The following description is lifted directly from [Lysons 1814]. It must be read in the context of that date.
Ludgvan, in the deanery and in the west division of the hundred of Penwith, lies about three miles north-east from Penzance, which is the post-office town, and nearly the same distance north-west from Marazion. The principal villages in this parish are, Bowgyhere, Carvoffen-Downs, Crowliss, Ludgvan-Lees, and Tornewidden. About half a mile below the church-town, crossing the road to Marazion, is a vallum, thrown up in the civil war by the parliamentary forces, when they besieged St. Michael’s Mount.
The manor of Ludgvan-Lees was granted by Richard Earl of Cornwall to the family of Ferrers, from whom is passed by successive female heirs, to those of Champernown and Willoughby (Lord Brooke). The coheiresses of the latter brought it to Pawlet and Blount (Lort Montjoy): it now belongs to the coheirs of the late Duke of Bolton. The barton of Tremenhere is the property of John Rogers, Esq., of Penrose, who has the occasional residence at Traffow or Treaffow, in this parish.
In the parish-church lies buried the learned Dr. Borlase, author of “The Natural History and Antiquities of Cornwall, and Observations of the Scilly Islandst,” who was for 52 years rector of this parish, as appears by a Latin inscription on his tomb, already partly obliterated. Dr. Borlase communicated several papers to the Royal Society, which are printed in their Transactions; and had prepared for the press, and began printing, a treatise concerning the Creation and Deluge. Dr. Borlase was also for 40 years vicar of his native parish, St. Just: he died August 31, 1772, in the 77th year of his age. The advowson of the rectory is an appendage of the manor of Ludgvan-Lees. There were chapels, formerly, at Trewell, Ludgvan-Lees, and on the tenement of Collurianu: the latter, of which there are some small remains, was dedicated to St. Thomas, and acquired the corrupted name of Tubmas-Chapel.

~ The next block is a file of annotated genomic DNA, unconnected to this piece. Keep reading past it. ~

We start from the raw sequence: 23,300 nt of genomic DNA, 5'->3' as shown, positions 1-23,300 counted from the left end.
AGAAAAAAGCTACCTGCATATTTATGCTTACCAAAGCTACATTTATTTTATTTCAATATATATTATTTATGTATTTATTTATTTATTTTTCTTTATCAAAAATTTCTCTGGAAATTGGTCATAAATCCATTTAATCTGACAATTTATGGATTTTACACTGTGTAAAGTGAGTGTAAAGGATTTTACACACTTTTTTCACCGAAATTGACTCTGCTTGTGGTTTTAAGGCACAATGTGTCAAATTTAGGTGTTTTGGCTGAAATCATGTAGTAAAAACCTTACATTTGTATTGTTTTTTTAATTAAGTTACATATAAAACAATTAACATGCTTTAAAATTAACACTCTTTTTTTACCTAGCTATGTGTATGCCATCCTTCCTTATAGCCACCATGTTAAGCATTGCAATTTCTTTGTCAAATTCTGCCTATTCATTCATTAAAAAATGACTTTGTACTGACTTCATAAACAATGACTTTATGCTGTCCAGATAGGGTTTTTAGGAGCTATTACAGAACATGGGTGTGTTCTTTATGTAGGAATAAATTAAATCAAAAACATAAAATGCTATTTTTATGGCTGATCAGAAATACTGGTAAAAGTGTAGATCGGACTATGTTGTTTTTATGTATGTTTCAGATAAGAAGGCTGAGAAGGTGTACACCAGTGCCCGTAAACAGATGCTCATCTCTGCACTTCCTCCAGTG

The sum of 61l. per annum, being the interest of monies bequeathed to this parish for charitable uses, has been long appropriated to the teaching of poor children.
Dr. Oliver, and eminent physician at Bath, who wrote on the waters of that celebrated place, and died in 1764, was of the family of Oliver of Treneere, and a native of this place.
u Dr. Borlase’s MS. Collections, from the registers of the see of Exeter.
The following is from [Lewis 1831] and must be read in the context of that date.
LUDGVAN, a parish in the hundred of Penwith county of Cornwall, 2 miles (N.N.W.) from Marazion, containing 1839 inhabitants. The living is a rectory, in the archdeaconry of Cornwall, and Diocese of Exeter, rated in the King’s books at £30. 11. 0½. The Duke of Bolton was patron in 1791. The church is dedicated to St. Paul; in it lie the remains of the learned antiquary, Dr. Borlase, fifty-two years rector of the parish. There are two places of worship for Wesleyan Methodists. Amey Hill, in 1745, and Hugh Rogers, in 1763, each left a trifling sum for teaching poor children. The parish lies on the margin of Mount’s bay. Across the road leading to Marazion is an earthwork thrown up in the civil war by the parliamentarians, during the siege of St. Michael’s Mount.